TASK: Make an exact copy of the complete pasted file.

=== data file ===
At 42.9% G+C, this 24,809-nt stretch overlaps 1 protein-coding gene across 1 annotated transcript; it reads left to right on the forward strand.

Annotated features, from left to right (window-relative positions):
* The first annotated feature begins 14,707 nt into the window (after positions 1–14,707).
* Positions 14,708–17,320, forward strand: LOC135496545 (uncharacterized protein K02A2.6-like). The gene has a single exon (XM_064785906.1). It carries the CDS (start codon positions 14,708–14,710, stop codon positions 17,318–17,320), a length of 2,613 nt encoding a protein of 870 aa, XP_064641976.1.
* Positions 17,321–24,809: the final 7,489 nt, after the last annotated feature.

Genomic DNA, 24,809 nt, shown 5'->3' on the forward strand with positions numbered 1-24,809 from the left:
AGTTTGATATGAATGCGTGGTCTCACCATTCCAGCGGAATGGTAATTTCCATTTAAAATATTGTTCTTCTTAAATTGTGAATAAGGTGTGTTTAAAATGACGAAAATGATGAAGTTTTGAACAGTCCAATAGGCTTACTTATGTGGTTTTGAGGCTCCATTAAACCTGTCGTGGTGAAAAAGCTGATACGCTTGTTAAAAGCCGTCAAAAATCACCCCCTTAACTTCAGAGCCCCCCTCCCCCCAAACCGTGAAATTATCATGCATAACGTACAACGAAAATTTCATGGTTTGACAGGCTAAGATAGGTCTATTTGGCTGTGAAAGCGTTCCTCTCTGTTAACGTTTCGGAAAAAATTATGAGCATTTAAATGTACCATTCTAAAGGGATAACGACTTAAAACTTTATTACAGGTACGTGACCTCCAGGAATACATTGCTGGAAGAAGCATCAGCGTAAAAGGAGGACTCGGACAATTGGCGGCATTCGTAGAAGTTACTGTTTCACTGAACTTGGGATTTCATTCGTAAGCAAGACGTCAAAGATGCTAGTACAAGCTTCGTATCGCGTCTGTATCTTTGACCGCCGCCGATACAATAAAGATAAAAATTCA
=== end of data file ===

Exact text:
At 42.9% G+C, this 24,809-nt stretch overlaps 1 protein-coding gene across 1 annotated transcript; it reads left to right on the forward strand.

Annotated features, from left to right (window-relative positions):
* The first annotated feature begins 14,707 nt into the window (after positions 1–14,707).
* Positions 14,708–17,320, forward strand: LOC135496545 (uncharacterized protein K02A2.6-like). The gene has a single exon (XM_064785906.1). It carries the CDS (start codon positions 14,708–14,710, stop codon positions 17,318–17,320), a length of 2,613 nt encoding a protein of 870 aa, XP_064641976.1.
* Positions 17,321–24,809: the final 7,489 nt, after the last annotated feature.

Genomic DNA, 24,809 nt, shown 5'->3' on the forward strand with positions numbered 1-24,809 from the left:
AGTTTGATATGAATGCGTGGTCTCACCATTCCAGCGGAATGGTAATTTCCATTTAAAATATTGTTCTTCTTAAATTGTGAATAAGGTGTGTTTAAAATGACGAAAATGATGAAGTTTTGAACAGTCCAATAGGCTTACTTATGTGGTTTTGAGGCTCCATTAAACCTGTCGTGGTGAAAAAGCTGATACGCTTGTTAAAAGCCGTCAAAAATCACCCCCTTAACTTCAGAGCCCCCCTCCCCCCAAACCGTGAAATTATCATGCATAACGTACAACGAAAATTTCATGGTTTGACAGGCTAAGATAGGTCTATTTGGCTGTGAAAGCGTTCCTCTCTGTTAACGTTTCGGAAAAAATTATGAGCATTTAAATGTACCATTCTAAAGGGATAACGACTTAAAACTTTATTACAGGTACGTGACCTCCAGGAATACATTGCTGGAAGAAGCATCAGCGTAAAAGGAGGACTCGGACAATTGGCGGCATTCGTAGAAGTTACTGTTTCACTGAACTTGGGATTTCATTCGTAAGCAAGACGTCAAAGATGCTAGTACAAGCTTCGTATCGCGTCTGTATCTTTGACCGCCGCCGATACAATAAAGATAAAAATTCA